Measurement of familiness

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Family firms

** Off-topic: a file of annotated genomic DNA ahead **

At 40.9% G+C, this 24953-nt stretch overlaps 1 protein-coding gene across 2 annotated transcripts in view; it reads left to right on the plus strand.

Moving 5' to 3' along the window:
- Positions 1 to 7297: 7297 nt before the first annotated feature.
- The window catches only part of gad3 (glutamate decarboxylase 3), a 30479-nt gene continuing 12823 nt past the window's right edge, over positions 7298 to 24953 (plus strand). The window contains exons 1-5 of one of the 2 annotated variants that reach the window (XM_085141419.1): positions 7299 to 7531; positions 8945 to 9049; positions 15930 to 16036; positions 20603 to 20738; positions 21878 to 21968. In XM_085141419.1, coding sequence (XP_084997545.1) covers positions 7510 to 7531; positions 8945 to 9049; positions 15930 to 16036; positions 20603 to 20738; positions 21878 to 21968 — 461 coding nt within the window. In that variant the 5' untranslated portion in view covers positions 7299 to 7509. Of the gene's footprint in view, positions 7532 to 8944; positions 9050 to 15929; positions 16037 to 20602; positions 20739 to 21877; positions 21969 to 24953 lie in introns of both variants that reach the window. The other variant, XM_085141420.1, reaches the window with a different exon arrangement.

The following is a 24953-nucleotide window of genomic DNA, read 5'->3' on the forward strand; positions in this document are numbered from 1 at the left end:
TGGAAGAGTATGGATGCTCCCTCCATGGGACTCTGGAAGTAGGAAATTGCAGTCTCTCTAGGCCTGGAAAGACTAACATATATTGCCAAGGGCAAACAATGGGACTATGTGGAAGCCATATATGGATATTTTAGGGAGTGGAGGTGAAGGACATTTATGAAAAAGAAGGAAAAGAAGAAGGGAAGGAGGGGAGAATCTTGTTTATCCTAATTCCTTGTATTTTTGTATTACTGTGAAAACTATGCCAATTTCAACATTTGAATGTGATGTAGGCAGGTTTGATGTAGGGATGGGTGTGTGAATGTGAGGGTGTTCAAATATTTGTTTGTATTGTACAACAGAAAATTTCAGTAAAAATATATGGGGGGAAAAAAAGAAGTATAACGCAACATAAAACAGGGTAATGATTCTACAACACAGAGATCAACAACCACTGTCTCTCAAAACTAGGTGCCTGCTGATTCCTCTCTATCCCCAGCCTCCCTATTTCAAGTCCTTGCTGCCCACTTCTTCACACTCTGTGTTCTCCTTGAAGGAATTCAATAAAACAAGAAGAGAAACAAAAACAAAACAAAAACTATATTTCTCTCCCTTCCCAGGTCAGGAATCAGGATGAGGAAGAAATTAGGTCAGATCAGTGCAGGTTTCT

“A family business refers to a company where the voting majority is in the hands of the controlling family; including the founder(s) who intend to pass the business on to their descendants” (International Finance Corporation, 2008, p. 12). However, there is not one exclusive definition to what constitutes a family firm. For example, Colli, Fernan-dez-Perez and Rose (2003, p. 30) refers to a family firm as: “ a family member is chief executive, there are at least two generations of family control, (and) a minimum of 5 percent of voting stock is held by the family or trust interest associated with it”. Miller and Le Breton-Miller (2003, p. 127) on the other hand defines it as “one in which a family has enough ownership to determine the composition of the board, where the CEO and at least one other executive is a family member, and where the intent is to pass the firm on to the next generation”. Clearly, one can see that different perceptions of family firms exist and the spectra of definitions reaches further than above state-ments. However, this thesis will make use of the widely used definition of Miller and Le Breton-Miller (2003) due to its simplicity, clarity and position in the field. The emer-gence of the various definitions can be a result of cultural differences and that it is im-possible to find a generic explanation to what a family firm is (Carney, 2005). Al-though, the above-mentioned definitions contains three fundamental attributes pertain-ing to: (1) ownership and control, (2) family involvement in management, and (3) the expectation, or realization, of family succession (Carney, 2005).